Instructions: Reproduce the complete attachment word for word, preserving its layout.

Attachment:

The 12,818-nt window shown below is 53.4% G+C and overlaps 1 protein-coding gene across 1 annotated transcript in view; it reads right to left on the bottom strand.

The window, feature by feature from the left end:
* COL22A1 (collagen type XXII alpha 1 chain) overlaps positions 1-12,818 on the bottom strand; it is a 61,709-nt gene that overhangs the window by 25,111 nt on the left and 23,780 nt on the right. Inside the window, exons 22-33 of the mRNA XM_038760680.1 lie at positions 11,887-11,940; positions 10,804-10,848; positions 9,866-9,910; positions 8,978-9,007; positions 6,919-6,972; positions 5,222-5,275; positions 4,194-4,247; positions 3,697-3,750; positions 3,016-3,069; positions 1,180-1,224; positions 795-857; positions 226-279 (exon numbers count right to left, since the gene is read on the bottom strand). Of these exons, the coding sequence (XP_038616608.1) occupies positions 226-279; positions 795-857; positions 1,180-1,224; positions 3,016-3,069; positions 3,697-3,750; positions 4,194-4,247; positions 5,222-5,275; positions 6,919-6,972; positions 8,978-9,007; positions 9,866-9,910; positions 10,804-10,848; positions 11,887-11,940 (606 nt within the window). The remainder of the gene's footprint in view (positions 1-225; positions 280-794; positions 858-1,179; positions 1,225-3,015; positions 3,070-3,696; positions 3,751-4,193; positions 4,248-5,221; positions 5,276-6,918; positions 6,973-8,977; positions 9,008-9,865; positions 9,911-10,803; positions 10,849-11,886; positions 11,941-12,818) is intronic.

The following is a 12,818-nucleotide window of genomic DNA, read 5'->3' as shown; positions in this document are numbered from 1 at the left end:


The 12,818-nt window shown below is 53.4% G+C and overlaps 1 protein-coding gene across 1 annotated transcript in view; it reads right to left on the bottom strand.

The window, feature by feature from the left end:
* COL22A1 (collagen type XXII alpha 1 chain) overlaps positions 1-12,818 on the bottom strand; it is a 61,709-nt gene that overhangs the window by 25,111 nt on the left and 23,780 nt on the right. Inside the window, exons 22-33 of the mRNA XM_038760680.1 lie at positions 11,887-11,940; positions 10,804-10,848; positions 9,866-9,910; positions 8,978-9,007; positions 6,919-6,972; positions 5,222-5,275; positions 4,194-4,247; positions 3,697-3,750; positions 3,016-3,069; positions 1,180-1,224; positions 795-857; positions 226-279 (exon numbers count right to left, since the gene is read on the bottom strand). Of these exons, the coding sequence (XP_038616608.1) occupies positions 226-279; positions 795-857; positions 1,180-1,224; positions 3,016-3,069; positions 3,697-3,750; positions 4,194-4,247; positions 5,222-5,275; positions 6,919-6,972; positions 8,978-9,007; positions 9,866-9,910; positions 10,804-10,848; positions 11,887-11,940 (606 nt within the window). The remainder of the gene's footprint in view (positions 1-225; positions 280-794; positions 858-1,179; positions 1,225-3,015; positions 3,070-3,696; positions 3,751-4,193; positions 4,248-5,221; positions 5,276-6,918; positions 6,973-8,977; positions 9,008-9,865; positions 9,911-10,803; positions 10,849-11,886; positions 11,941-12,818) is intronic.

The following is a 12,818-nucleotide window of genomic DNA, read 5'->3' as shown; positions in this document are numbered from 1 at the left end: